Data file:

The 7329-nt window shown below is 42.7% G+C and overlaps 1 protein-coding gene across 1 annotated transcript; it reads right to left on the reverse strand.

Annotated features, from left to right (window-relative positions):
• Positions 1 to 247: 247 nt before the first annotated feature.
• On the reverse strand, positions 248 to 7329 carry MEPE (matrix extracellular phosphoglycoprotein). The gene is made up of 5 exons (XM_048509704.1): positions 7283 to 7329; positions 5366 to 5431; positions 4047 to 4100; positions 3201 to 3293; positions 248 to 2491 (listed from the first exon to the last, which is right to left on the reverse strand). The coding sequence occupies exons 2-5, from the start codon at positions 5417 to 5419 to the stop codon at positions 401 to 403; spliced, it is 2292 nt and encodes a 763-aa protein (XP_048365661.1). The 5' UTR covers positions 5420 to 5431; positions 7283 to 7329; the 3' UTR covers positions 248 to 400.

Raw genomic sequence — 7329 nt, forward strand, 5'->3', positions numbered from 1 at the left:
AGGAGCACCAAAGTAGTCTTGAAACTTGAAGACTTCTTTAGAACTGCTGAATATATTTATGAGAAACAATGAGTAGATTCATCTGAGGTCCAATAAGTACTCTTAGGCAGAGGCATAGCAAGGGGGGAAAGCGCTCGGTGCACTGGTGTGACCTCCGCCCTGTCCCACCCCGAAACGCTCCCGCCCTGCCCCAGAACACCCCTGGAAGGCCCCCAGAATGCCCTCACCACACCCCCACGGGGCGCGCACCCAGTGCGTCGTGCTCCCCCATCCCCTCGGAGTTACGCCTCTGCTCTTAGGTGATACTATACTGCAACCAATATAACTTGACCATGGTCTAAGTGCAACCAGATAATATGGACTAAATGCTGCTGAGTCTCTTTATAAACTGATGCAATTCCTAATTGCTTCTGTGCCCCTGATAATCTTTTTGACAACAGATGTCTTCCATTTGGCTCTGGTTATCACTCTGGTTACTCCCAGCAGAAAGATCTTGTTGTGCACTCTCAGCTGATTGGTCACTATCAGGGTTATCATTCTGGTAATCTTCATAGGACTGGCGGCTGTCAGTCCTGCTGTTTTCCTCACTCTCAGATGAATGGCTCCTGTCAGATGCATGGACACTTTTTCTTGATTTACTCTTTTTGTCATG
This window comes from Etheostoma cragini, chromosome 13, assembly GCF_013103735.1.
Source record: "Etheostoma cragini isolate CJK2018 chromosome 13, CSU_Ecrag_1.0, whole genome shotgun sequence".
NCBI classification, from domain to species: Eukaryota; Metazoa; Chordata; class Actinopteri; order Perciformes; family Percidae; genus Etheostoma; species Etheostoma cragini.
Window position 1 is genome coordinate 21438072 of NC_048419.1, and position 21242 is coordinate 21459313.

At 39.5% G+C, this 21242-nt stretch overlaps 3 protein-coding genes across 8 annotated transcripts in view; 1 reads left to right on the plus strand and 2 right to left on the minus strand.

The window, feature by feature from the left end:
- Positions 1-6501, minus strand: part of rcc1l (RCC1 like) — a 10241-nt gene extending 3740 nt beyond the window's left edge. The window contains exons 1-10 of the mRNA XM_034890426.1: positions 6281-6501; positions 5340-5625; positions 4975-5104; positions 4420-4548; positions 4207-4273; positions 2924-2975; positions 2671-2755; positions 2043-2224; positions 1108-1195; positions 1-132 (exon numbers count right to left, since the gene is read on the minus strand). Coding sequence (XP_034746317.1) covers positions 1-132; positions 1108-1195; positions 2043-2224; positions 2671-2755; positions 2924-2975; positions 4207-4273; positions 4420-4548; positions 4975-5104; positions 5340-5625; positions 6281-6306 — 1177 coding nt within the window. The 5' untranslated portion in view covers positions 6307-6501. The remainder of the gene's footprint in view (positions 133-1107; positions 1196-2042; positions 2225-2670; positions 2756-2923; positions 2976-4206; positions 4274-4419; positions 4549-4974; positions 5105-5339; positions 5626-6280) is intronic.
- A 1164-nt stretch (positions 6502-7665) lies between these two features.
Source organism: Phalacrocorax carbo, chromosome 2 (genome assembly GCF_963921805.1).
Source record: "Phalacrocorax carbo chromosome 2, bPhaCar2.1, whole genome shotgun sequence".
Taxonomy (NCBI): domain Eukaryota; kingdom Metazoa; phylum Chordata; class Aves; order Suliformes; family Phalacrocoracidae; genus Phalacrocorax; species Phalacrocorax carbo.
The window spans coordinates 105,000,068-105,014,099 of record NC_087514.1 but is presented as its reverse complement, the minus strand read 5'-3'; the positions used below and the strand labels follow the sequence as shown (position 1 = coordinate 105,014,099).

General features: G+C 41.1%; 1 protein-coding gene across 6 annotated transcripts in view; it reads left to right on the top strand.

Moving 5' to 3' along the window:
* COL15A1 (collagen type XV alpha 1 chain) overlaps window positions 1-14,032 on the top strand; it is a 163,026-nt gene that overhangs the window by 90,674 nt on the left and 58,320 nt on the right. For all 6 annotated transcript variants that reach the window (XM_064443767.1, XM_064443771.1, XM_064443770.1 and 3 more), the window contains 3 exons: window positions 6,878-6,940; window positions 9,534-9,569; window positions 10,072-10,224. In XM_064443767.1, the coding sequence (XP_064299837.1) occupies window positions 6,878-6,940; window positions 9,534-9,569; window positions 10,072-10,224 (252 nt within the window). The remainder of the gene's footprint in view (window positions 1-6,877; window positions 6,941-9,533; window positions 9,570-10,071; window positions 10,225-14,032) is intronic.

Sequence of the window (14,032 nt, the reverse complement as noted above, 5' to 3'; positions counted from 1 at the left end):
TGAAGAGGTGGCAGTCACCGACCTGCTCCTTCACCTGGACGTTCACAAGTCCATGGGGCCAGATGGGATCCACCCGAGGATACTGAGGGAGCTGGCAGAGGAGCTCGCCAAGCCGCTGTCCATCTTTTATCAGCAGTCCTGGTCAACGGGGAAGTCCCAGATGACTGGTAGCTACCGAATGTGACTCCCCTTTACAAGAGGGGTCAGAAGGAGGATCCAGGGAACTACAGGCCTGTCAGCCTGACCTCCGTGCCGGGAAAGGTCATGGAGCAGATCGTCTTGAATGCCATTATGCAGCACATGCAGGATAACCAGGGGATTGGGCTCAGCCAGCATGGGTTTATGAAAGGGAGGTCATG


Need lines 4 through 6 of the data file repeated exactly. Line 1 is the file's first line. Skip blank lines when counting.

• On the reverse strand, positions 248 to 7329 carry MEPE (matrix extracellular phosphoglycoprotein). The gene is made up of 5 exons (XM_048509704.1): positions 7283 to 7329; positions 5366 to 5431; positions 4047 to 4100; positions 3201 to 3293; positions 248 to 2491 (listed from the first exon to the last, which is right to left on the reverse strand). The coding sequence occupies exons 2-5, from the start codon at positions 5417 to 5419 to the stop codon at positions 401 to 403; spliced, it is 2292 nt and encodes a 763-aa protein (XP_048365661.1). The 5' UTR covers positions 5420 to 5431; positions 7283 to 7329; the 3' UTR covers positions 248 to 400.

Raw genomic sequence — 7329 nt, forward strand, 5'->3', positions numbered from 1 at the left:
AGGAGCACCAAAGTAGTCTTGAAACTTGAAGACTTCTTTAGAACTGCTGAATATATTTATGAGAAACAATGAGTAGATTCATCTGAGGTCCAATAAGTACTCTTAGGCAGAGGCATAGCAAGGGGGGAAAGCGCTCGGTGCACTGGTGTGACCTCCGCCCTGTCCCACCCCGAAACGCTCCCGCCCTGCCCCAGAACACCCCTGGAAGGCCCCCAGAATGCCCTCACCACACCCCCACGGGGCGCGCACCCAGTGCGTCGTGCTCCCCCATCCCCTCGGAGTTACGCCTCTGCTCTTAGGTGATACTATACTGCAACCAATATAACTTGACCATGGTCTAAGTGCAACCAGATAATATGGACTAAATGCTGCTGAGTCTCTTTATAAACTGATGCAATTCCTAATTGCTTCTGTGCCCCTGATAATCTTTTTGACAACAGATGTCTTCCATTTGGCTCTGGTTATCACTCTGGTTACTCCCAGCAGAAAGATCTTGTTGTGCACTCTCAGCTGATTGGTCACTATCAGGGTTATCATTCTGGTAATCTTCATAGGACTGGCGGCTGTCAGTCCTGCTGTTTTCCTCACTCTCAGATGAATGGCTCCTGTCAGATGCATGGACACTTTTTCTTGATTTACTCTTTTTGTCATG